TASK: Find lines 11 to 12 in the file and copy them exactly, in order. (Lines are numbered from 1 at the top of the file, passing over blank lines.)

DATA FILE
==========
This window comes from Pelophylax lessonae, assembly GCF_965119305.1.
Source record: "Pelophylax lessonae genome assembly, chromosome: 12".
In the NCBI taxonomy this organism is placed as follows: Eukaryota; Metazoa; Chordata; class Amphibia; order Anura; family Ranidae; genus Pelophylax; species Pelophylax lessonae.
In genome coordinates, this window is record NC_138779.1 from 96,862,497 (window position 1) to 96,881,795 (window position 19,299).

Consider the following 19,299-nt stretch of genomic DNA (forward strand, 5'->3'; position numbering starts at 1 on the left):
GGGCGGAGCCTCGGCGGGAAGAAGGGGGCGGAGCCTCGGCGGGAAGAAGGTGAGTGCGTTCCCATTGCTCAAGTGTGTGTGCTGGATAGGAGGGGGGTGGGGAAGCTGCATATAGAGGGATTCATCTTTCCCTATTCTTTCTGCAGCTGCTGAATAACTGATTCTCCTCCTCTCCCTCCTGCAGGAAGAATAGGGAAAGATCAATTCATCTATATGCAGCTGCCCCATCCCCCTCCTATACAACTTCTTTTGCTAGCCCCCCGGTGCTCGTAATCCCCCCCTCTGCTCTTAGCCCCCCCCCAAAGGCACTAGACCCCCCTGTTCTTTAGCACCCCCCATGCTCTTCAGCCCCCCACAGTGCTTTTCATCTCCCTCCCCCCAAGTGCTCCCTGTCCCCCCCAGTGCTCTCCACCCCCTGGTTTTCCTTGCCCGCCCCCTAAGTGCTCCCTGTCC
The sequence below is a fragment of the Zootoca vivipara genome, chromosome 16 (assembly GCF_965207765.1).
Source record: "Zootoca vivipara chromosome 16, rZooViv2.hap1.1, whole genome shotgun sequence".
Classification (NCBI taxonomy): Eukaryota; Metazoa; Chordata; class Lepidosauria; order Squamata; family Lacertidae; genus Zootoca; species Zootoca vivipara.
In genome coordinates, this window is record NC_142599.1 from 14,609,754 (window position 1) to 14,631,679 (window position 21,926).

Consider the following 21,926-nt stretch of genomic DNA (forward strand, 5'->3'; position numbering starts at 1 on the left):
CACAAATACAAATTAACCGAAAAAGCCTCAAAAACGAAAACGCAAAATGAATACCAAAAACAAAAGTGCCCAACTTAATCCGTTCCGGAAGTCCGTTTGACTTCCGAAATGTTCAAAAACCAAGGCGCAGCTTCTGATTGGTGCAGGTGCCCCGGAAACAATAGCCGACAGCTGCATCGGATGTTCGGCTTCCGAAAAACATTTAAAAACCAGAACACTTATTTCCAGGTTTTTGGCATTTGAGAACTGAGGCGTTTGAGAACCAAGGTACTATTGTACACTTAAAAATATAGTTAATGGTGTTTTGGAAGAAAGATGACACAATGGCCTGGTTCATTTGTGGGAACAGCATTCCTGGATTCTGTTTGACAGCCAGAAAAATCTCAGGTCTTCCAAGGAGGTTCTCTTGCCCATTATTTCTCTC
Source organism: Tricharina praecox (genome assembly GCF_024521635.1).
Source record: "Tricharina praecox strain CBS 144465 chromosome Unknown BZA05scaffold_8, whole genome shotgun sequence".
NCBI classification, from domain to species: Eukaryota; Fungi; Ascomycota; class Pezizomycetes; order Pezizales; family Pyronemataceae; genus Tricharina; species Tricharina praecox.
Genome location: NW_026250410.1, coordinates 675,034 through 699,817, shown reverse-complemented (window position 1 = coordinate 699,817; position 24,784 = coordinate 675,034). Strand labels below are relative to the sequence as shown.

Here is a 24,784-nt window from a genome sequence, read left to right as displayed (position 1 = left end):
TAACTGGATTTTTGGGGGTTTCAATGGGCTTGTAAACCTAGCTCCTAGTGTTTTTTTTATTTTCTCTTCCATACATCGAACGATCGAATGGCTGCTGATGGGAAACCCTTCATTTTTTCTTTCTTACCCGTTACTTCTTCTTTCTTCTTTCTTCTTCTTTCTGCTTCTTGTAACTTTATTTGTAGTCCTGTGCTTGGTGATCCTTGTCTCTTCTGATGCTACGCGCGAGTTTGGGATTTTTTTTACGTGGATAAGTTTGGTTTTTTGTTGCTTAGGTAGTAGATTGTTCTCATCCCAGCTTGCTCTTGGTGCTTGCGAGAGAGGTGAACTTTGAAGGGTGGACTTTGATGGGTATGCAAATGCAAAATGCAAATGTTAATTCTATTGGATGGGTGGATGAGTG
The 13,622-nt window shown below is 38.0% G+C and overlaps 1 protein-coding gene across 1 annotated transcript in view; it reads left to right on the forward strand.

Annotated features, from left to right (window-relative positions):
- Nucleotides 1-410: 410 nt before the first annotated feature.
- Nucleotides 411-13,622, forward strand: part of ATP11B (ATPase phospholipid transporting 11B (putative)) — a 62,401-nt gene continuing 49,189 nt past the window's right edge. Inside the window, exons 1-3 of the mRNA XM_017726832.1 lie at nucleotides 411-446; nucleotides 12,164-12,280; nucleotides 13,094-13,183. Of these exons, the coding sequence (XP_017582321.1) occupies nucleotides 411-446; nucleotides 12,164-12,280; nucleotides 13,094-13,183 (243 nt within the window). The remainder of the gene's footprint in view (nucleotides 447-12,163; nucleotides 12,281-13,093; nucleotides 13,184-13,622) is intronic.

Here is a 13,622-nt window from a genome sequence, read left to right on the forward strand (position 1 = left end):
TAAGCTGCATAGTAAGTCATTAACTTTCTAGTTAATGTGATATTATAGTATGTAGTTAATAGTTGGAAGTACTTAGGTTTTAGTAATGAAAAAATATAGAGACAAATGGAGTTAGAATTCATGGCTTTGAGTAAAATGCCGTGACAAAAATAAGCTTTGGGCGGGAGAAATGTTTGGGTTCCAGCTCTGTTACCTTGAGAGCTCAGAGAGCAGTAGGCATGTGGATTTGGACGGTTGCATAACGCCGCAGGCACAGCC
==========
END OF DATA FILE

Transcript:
Consider the following 21,926-nt stretch of genomic DNA (forward strand, 5'->3'; position numbering starts at 1 on the left):
CACAAATACAAATTAACCGAAAAAGCCTCAAAAACGAAAACGCAAAATGAATACCAAAAACAAAAGTGCCCAACTTAATCCGTTCCGGAAGTCCGTTTGACTTCCGAAATGTTCAAAAACCAAGGCGCAGCTTCTGATTGGTGCAGGTGCCCCGGAAACAATAGCCGACAGCTGCATCGGATGTTCGGCTTCCGAAAAACATTTAAAAACCAGAACACTTATTTCCAGGTTTTTGGCATTTGAGAACTGAGGCGTTTGAGAACCAAGGTACTATTGTACACTTAAAAATATAGTTAATGGTGTTTTGGAAGAAAGATGACACAATGGCCTGGTTCATTTGTGGGAACAGCATTCCTGGATTCTGTTTGACAGCCAGAAAAATCTCAGGTCTTCCAAGGAGGTTCTCTTGCCCATTATTTCTCTC